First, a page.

- Colleges and universities lost about 191,500 transfer students in the 2020-21 academic year — representing a loss almost three times greater than the previous year’s decline of 69,300 students, according to new data from the National Student Clearinghouse Research Center.
- Every type of transfer saw declines, but some held up better than most, according to the report. Upward transfers — students moving from two-year schools to four-year colleges — were relatively stable, declining only about 1.3%.
- Meanwhile, lateral transfers, or those between the same level of institutions, fell 11.9%. And reverse transfers, which are those from four-year colleges to two-year schools, slid 16.2%.
The Clearinghouse report paints a bleak picture for student mobility in the last academic year, with transfer enrollment falling 8.4% from the year before. That’s more than double the decline of nontransfer enrollment, which slid 3.7%.
Disparities were stark. Enrollment of Black transfer students fell the most out of the racial and ethnic categories the Clearinghouse tracks, dropping by 12.9%. White students and Latinx students also saw sharp declines, falling 9.1% and 8.4%, respectively.
Transfer enrollment of men fell 12.1%, more than double the rate of decline for women, whose transfer enrollment shrank 5.8%.
Although upward transfer fell slightly, declines weren’t seen across the board.
Upward transfer at highly selective institutions swelled during the pandemic, growing 10.3% in the 2020-21 academic year. At these schools, Asian students saw the greatest transfer enrollment increases, at 18.3%, while Black and Latinx transfer students saw increases of 8.7% and 8.2%, respectively.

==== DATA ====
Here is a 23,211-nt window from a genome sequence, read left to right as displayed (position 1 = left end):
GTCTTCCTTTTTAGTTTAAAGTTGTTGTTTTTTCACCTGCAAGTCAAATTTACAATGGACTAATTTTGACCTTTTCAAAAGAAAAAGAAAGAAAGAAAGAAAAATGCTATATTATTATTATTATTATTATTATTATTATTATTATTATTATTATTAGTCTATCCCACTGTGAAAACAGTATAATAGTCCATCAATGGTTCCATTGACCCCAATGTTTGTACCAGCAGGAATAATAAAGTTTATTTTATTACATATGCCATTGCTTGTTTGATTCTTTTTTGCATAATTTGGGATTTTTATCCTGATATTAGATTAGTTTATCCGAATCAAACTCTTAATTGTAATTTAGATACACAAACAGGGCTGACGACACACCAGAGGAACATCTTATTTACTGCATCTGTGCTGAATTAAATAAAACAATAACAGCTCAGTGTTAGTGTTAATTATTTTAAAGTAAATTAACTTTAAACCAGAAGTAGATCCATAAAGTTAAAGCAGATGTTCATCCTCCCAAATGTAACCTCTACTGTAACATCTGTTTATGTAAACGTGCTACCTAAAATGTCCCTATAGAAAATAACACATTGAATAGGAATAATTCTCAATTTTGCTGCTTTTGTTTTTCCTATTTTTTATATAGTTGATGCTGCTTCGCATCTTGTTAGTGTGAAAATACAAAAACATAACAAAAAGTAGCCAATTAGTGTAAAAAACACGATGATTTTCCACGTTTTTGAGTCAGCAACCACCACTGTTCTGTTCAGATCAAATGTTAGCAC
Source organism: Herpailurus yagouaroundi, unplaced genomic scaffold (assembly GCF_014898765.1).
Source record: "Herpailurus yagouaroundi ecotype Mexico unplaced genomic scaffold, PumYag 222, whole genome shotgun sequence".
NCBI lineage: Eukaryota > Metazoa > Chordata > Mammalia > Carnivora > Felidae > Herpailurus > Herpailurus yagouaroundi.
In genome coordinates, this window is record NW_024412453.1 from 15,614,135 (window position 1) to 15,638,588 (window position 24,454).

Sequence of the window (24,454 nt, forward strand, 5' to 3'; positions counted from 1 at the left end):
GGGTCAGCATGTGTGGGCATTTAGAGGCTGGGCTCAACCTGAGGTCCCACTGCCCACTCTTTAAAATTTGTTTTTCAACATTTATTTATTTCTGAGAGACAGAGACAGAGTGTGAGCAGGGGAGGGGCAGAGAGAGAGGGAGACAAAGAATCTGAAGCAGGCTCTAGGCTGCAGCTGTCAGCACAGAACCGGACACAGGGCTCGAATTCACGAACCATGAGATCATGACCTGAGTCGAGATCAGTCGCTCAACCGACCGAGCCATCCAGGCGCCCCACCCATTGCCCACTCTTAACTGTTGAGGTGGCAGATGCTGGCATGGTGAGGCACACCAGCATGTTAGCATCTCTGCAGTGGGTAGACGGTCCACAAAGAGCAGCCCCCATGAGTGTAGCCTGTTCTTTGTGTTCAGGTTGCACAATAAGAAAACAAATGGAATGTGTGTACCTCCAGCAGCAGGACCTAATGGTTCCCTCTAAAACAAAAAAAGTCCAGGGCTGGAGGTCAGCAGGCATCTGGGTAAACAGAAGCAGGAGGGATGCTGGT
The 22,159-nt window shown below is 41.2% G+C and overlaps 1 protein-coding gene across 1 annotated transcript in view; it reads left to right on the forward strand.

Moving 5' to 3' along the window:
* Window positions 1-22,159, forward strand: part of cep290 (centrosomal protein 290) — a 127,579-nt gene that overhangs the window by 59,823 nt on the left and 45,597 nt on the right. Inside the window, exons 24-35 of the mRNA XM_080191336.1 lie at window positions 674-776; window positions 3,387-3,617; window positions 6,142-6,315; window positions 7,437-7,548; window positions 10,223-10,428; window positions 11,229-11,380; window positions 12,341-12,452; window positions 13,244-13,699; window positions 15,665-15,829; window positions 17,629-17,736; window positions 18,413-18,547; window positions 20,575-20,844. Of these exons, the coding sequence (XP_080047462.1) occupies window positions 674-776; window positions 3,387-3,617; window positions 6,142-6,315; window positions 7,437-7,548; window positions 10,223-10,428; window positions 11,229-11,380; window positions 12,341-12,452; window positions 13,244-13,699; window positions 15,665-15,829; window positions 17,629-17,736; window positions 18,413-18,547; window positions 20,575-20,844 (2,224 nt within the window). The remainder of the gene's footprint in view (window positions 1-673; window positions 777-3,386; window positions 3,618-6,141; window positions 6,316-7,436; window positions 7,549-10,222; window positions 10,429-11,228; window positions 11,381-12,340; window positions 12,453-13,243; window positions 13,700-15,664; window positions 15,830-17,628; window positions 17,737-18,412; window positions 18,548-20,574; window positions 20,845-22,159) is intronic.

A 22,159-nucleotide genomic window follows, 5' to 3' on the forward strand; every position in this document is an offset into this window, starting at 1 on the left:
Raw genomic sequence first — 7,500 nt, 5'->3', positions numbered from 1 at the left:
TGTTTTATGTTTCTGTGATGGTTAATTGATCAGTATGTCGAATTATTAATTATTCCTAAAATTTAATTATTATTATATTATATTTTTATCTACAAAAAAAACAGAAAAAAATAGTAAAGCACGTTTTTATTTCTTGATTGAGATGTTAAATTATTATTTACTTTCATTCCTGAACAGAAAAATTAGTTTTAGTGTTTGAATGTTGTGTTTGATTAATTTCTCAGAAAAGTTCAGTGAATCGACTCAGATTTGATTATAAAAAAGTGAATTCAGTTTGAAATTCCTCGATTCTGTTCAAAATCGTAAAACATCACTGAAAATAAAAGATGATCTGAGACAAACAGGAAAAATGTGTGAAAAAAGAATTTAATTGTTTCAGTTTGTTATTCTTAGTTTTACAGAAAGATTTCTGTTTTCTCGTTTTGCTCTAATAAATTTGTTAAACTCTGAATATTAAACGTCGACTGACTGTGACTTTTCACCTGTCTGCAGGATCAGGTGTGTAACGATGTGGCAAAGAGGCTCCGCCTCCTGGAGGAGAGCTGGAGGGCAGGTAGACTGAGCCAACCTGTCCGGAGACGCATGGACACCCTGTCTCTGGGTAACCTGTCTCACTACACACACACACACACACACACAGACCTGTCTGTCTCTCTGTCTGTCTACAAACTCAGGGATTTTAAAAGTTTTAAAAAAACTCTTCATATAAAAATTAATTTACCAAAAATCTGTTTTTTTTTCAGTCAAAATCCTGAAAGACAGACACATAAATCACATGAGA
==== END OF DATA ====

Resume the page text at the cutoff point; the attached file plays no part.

Although increases in upward transfer into highly selective institutions were a “bright spot” in the report, disparities between these schools and others were unexpected, said Doug Shapiro, the executive director of the Clearinghouse Research Center.
Indeed, upward transfer “dropped substantially” at competitive and less competitive schools, with respective declines of 3.5% and 4.4%, the report showed.
“It was surprising how much more the selective institutions were able to do in that area than the less competitive institutions that typically admit far more upward transfers,” Shapiro said. The highly selective schools may have had a greater ability to reach out to potential transfers and streamline the enrollment process for them, he added.
The report also tracked transfer enrollment at historically Black colleges and universities and Hispanic-serving institutions. While HBCUs appeared largely unaffected, HSIs saw transfer enrollment fall by 11.8%.
Although the pandemic was expected to disrupt students’ persistence rates, they were largely unaffected among transfer students, according to the report. However, they fell 0.9% among students who transferred to highly selective students, which Shapiro said was disappointing.
“In some sense, you could say these were among the most resilient students that were willing and able to make a transition like this from a community college to a four-year institution in a pandemic,” Shapiro said. “To see that they were less likely to stay enrolled even one term later is certainly discouraging, but not altogether unexpected.”